The purpose of publicly available data is twofold: to inform people about the current state of affairs and to inspire improvements based on that knowledge. Families and communities should be able to access data about school quality, their student’s performance relative to other students in the district and the state, and an understanding of the performance of the district in which they live. It is not enough to have this data shared through Colorado Department of Education tools, which are not always easily navigable, the district and school should be consistently and intelligibly communicating with families about the quality of their schools.
Creating a rating system would allow APS to communicate with families and communities about quality of schools and progress toward goals in a way that aligns not only with CDE measures of quality but also with district priorities. In the absence of a district-created, family-friendly rating system, families may end up relying on third party school rating sites that won’t necessarily include measures aligned to unique APS goals.
An Aurora family interested in learning more about the quality of their children’s schools needs to navigate the Colorado Department of Education’s school accountability webpages. While these sites can provide a wealth of data, they are not always simple to navigate without at least some level of technical knowledge. The APS “Fast Facts” page includes links to PDF documents listing some achievement information, but these PDFs are not all up to date. The page also directs families to CDE’s SchoolView tool, which, again, is not always easy for families to comprehend.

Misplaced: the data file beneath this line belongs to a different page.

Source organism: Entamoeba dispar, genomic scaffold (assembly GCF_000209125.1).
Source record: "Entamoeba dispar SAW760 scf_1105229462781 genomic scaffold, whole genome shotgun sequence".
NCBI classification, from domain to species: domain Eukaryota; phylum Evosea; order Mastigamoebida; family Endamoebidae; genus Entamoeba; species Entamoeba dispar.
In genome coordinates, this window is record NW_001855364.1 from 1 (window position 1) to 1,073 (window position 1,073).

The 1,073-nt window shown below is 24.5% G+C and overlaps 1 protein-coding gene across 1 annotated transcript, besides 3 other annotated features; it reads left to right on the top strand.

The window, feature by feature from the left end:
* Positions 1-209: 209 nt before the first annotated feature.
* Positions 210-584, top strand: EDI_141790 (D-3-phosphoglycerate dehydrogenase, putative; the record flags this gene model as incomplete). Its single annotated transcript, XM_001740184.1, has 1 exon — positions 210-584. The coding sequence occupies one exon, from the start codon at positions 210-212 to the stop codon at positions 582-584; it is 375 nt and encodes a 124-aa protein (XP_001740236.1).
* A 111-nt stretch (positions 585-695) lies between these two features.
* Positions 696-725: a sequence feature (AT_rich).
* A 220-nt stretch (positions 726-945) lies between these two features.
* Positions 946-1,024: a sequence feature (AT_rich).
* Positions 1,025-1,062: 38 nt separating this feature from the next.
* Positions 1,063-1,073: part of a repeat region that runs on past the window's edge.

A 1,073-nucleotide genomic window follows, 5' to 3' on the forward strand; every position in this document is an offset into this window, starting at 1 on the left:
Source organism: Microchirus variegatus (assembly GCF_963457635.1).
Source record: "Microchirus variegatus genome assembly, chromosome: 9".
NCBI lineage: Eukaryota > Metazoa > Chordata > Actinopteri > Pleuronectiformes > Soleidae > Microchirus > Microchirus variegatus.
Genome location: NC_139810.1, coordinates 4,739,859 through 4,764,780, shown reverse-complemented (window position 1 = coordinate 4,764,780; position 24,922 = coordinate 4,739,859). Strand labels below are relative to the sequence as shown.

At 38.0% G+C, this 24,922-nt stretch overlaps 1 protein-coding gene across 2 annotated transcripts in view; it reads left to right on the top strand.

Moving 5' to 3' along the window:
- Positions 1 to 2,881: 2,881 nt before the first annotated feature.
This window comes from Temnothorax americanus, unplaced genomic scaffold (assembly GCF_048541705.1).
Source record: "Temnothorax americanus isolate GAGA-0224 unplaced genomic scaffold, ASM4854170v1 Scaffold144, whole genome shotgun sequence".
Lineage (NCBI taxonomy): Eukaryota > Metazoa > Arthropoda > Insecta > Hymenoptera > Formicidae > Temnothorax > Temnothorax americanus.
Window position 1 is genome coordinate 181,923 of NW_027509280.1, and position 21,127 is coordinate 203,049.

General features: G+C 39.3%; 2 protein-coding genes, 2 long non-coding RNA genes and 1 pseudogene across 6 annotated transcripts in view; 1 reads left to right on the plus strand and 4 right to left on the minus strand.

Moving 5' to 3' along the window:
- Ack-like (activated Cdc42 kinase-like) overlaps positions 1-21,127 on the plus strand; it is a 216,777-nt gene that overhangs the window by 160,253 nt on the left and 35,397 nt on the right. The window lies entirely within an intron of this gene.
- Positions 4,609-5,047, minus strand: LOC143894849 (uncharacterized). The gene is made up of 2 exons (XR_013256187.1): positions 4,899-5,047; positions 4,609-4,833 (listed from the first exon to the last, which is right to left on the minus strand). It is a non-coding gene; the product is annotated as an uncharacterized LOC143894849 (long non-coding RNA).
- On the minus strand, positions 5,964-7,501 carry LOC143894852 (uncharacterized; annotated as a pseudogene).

Many districts across the country have found family-friendly ways to communicate about school quality and student achievement. Aurora could look to New York City Department of Education’s School Quality Snapshot reports or next door to Denver.
APS already has a robust data collection and analysis team that can incorporate school climate surveys and planning reports into CDE’s school performance frameworks. The infrastructure already exists to make data useful to families in APS, it’s time to act: if not now, when?
Find the rest of the blogs here:
Exemplar New Schools
Serving High-Need Students
Early Childhood Education